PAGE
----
The discussed protection also patches kernel/time/timer_stats.c file like this:

static void print_name_offset(struct seq_file *m, unsigned long addr)
{
#ifdef CONFIG_GRKERNSEC_HIDESYM
	seq_printf(m, "<%p>", NULL);
#else
        char symname[KSYM_NAME_LEN];

        if (lookup_symbol_name(addr, symname) < 0)
                seq_printf(m, "<%p>", (void *)addr);
        else
                seq_printf(m, "%s", symname);
#endif
}

Which is the exact same approach that was used before. It will print a NULL pointer instead of the symbol’s address or name. Following up is lib/Kconfig.debug file.

config LATENCYTOP
        bool "Latency measuring infrastructure"
        depends on HAVE_LATENCYTOP_SUPPORT
        depends on DEBUG_KERNEL
        depends on STACKTRACE_SUPPORT
        depends on PROC_FS
        depends on !GRKERNSEC_HIDESYM
        select FRAME_POINTER if !MIPS && !PPC && !S390 && !MICROBLAZE
        select KALLSYMS
        select KALLSYMS_ALL
        select STACKTRACE
        select SCHEDSTATS
        select SCHED_DEBUG
        help
          Enable this option if you want to use the LatencyTOP tool
          to find out which userspace is blocking on what kernel operations.

The dependencies of the latency measuring infrastructure now include that ‘HIDESYM’ is not enabled. Since this functionality requires a lot of debugging information having ‘HIDESYM’ will be useless. The next file patched is lib/vsprintf.c that initially includes a constant definition.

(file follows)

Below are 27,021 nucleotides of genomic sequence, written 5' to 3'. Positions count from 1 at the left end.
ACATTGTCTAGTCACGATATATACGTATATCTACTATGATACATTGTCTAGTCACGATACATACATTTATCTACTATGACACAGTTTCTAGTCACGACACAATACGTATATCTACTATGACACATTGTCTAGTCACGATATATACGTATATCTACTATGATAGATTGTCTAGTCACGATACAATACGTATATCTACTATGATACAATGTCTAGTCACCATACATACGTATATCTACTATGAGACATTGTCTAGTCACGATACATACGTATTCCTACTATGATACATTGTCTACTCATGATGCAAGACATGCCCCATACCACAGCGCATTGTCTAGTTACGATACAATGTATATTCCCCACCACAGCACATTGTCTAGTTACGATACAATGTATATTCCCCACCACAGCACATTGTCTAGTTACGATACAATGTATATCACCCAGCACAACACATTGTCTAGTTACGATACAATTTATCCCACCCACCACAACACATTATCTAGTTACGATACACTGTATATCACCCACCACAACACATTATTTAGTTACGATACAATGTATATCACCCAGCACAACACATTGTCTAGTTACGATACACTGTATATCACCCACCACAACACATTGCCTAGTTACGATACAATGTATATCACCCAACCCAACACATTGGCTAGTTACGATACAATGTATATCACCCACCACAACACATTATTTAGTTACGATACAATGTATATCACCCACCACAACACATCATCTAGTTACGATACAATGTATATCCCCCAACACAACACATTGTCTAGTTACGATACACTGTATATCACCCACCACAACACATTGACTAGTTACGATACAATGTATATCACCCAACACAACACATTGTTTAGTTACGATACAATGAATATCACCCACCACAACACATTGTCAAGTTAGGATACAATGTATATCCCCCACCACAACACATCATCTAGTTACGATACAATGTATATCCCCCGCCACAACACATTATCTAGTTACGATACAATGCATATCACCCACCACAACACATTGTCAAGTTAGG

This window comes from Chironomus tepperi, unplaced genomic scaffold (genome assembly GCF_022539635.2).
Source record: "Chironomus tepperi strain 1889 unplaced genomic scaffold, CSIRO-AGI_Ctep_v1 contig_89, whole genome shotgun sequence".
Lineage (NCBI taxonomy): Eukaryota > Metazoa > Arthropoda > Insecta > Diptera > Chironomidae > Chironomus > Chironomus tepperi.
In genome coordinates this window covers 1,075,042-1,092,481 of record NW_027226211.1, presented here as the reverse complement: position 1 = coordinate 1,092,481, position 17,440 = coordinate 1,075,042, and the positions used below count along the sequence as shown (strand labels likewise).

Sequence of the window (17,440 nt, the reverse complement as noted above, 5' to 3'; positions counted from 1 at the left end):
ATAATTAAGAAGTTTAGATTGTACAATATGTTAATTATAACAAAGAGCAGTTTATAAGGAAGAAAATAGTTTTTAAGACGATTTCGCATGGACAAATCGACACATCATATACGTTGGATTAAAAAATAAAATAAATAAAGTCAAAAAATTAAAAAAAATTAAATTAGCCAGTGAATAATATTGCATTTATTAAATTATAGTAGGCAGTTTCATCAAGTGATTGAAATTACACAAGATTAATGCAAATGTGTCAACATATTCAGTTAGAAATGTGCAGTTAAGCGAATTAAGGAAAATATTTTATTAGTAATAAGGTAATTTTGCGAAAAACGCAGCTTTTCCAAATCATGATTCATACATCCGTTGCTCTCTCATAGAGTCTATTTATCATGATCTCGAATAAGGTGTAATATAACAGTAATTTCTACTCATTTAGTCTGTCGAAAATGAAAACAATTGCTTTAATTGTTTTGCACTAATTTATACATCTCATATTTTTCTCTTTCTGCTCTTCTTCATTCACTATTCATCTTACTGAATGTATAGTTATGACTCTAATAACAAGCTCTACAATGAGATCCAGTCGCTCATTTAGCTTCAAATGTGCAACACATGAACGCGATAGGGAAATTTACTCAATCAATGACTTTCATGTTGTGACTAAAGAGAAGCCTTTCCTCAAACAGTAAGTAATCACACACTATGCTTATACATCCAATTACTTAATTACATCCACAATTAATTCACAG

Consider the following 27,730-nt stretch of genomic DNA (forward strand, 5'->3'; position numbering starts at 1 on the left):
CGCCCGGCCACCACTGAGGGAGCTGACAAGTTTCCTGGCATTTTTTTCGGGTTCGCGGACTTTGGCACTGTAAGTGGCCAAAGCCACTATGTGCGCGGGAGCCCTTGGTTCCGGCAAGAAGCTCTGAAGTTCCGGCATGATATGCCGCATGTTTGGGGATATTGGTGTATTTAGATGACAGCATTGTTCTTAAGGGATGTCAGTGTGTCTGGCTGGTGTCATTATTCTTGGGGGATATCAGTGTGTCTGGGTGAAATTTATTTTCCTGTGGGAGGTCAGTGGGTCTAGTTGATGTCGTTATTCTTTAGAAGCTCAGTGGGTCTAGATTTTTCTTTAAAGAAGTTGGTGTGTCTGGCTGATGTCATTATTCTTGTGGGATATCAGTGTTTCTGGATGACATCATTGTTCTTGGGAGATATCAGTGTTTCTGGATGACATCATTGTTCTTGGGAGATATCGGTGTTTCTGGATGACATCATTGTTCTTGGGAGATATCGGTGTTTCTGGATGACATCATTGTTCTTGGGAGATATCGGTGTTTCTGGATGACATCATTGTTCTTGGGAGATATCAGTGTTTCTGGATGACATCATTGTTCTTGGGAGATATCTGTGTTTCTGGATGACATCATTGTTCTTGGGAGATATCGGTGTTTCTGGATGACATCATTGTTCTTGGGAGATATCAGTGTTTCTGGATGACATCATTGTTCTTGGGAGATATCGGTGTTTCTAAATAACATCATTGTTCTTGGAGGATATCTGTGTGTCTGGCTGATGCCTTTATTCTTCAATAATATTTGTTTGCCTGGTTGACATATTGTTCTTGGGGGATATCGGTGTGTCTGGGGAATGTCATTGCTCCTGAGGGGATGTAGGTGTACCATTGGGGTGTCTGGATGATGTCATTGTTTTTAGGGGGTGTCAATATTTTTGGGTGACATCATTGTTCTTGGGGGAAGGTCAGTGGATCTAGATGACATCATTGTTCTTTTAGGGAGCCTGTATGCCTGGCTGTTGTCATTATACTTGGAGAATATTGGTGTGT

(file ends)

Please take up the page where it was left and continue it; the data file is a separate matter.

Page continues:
#ifdef CONFIG_GRKERNSEC_HIDESYM
#define __INCLUDED_BY_HIDESYM 1
#endif
 #include <stdarg.h>
 #include <linux/module.h>

Then, if we have a look at symbol_string() function we’ll see:

static noinline_for_stack
char *symbol_string(char *buf, char *end, void *ptr,
                    struct printf_spec spec, char ext)
{
        unsigned long value = (unsigned long) ptr;
#ifdef CONFIG_KALLSYMS
        char sym[KSYM_SYMBOL_LEN];
        if (ext != 'f' && ext != 's' && ext != 'a')
                sprint_symbol(sym, value);
        else
                kallsyms_lookup(value, NULL, NULL, NULL, sym);

        return string(buf, end, sym, spec);
#else
        spec.field_width = 2 * sizeof(void *);
        spec.flags |= SPECIAL | SMALL | ZEROPAD;
        spec.base = 16;

        return number(buf, end, value, spec);
#endif
}

that there’s an additional check for ‘a’ handles that lead to kallsyms_lookup() and a few lines below we can read why this is included…

  * - 'S' For symbolic direct pointers with offset
  * - 's' For symbolic direct pointers without offset
  * - 'A' For symbolic direct pointers with offset approved for use with GRKERNSEC_HIDESYM
  * - 'a' For symbolic direct pointers without offset approved for use with GRKERNSEC_HIDESYM
  * - 'R' For decoded struct resource, e.g., [mem 0x0-0x1f 64bit pref]

and this leads us to the function below that comment section which is patched to work with such symbols.

static noinline_for_stack
char *pointer(const char *fmt, char *buf, char *end, void *ptr,
              struct printf_spec spec)
{
        if (!ptr)
                return string(buf, end, "(null)", spec);

        switch (*fmt) {
     ...
                /* Fallthrough */
        case 'S':
        case 's':
#ifdef CONFIG_GRKERNSEC_HIDESYM
		break;
#else